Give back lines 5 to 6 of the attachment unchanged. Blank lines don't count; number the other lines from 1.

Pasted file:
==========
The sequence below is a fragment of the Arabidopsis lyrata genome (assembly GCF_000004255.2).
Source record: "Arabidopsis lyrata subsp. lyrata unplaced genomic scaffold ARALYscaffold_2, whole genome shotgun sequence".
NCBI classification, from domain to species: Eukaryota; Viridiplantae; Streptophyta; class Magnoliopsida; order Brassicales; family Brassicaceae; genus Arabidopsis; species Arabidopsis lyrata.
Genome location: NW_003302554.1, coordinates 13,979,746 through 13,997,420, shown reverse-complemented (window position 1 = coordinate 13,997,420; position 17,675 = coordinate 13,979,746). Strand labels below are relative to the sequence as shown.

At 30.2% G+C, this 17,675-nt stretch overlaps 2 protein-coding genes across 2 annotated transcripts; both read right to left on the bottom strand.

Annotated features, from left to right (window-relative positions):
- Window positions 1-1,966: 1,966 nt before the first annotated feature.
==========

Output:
At 30.2% G+C, this 17,675-nt stretch overlaps 2 protein-coding genes across 2 annotated transcripts; both read right to left on the bottom strand.

Annotated features, from left to right (window-relative positions):